Itinerary and Planning

Guide books various copyright respective owners

So, you have decided you want to take a trip. How do you plan it?

This is one of the most frequent questions we have been asked on our travels.

We drew up a list of must see countries and went out and bought a mixture of Rough Guide and Lonely Planet books for our potential destinations (other guides are, of course available).

Once we had whittled our must see country list down to a manageable number for our 12 months we went to see Global Village ( Unfortunately we were a little old to get a student discount from STA ( but had a chat with them anyway and they were very helpful and provided a benchmark for pricing the flights. There is a great article from Nomadic Matt  on whether a round the world ticket is right for you.

Don’t forget that the agent is working with commission at the forefront of their minds. The more they can charge you for a ticket the more they get. Don’t be afraid to politely negotiate, go in with a budget and your list of destinations and get them to tailor the trip to you rather than the other way around.

As part of our round the world ticket we negotiated almost limitless changes to our travel dates with the agent. They have a set number of changes they can make with the carriers for free and if they haven’t used them all then they can pretty much guarantee you will be able to make as many changes as you like.

We left the RTWF Islington office an hour later and had our broad itinerary planned.

We then made the first fundamental error of planning a big trip, we started formulating a rigid itinerary. We planned almost to the day what we would do in some countries. See the snapshot of our original India itinerary, it looks exhausting!

India itinerary

What we now realise we should have done was pick a few must see destinations in any given country and spend our time exploring these places properly. Trying to tick off every city in a country with a rigid itinerary will not only leave you exhausted but, no matter how cheap public transport is will still put a significant dent in your budget.

Here is our broad trip as an example:

South America-New Zealand-Australia-South East Asia-India

This was the flight pattern we put to the travel agent. They put together an itinerary as follows (entry and exit points):

Rio de Janeiro – Santiago,  Aukland-Christchurch, Sydney- Sydney, Bangkok- Bangkok, Mumbai – Mumbai

Then whittle down each country, here were our must see places in Brazil:

Rio de Janeiro, Ouro Preto, Belo Horizontes, Salvador,São Paulo, Iguazu, Fortaleza, Manaus

We then worked out how we would get from one destination to the next using the  arrival and departure sections in the guide books.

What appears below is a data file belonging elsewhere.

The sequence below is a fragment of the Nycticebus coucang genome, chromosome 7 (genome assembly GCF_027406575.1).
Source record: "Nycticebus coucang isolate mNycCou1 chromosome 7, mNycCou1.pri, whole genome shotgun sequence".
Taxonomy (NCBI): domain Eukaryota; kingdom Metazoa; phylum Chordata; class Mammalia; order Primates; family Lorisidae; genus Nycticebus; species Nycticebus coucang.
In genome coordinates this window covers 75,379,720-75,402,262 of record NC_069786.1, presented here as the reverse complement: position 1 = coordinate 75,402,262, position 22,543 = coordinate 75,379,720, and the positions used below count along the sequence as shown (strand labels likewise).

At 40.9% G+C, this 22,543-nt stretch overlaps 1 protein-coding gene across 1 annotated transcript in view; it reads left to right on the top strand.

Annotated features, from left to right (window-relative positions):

We stayed with the most wonderful family in Rio who insisted that after our week with them we had to go to a little town called Tiradentes. Our itinerary was already changing. We went to São João del-Rei and on to Tiradentes (below) which incidentally is a beautiful little town.

Market square Tiradentes (c) O.Boundy

From here on in we kept our broad itinerary with the must see destinations as a framework but spoke to locals and people we had met for recommendations along the way.

You will be surprised how easy it becomes to stay in a place for a week or longer and really get to know it and if you don’t like somewhere you can simply book transport and move on.

We had planned originally to get up to Manaus and take a slow boat down the Amazon into Peru. We had read about this trip in our guide books and it sounded rather romantic. However we met a guy in Belo Horizontes who told us a very different story, cramped conditions, food poisoning and a general sense of horror. We did a little more exploration on line and discovered this was not the experience for us, we don’t have cast iron stomachs and like a degree of comfort. We decided to cross into Argentina at Iguazu and put off the Amazon until we reached Peru.

Another factor is weather.

We looked at weather patterns but knew we would hit a winter or wet season somewhere along the line.

Everywhere we have been for the last 12 months has been experiencing unusual weather, the rainy season began early or ended later, milder winters, drier summers. You will see from the photograph above when we visited Machu Picchu a month into the dry season this was our view.

Global weather patterns are changing so don’t rely too heavily on historical data when planning your trip. Do however heed the broad guidelines in regard to major weather patterns, India will have a monsoon in a given quarter so be sensible!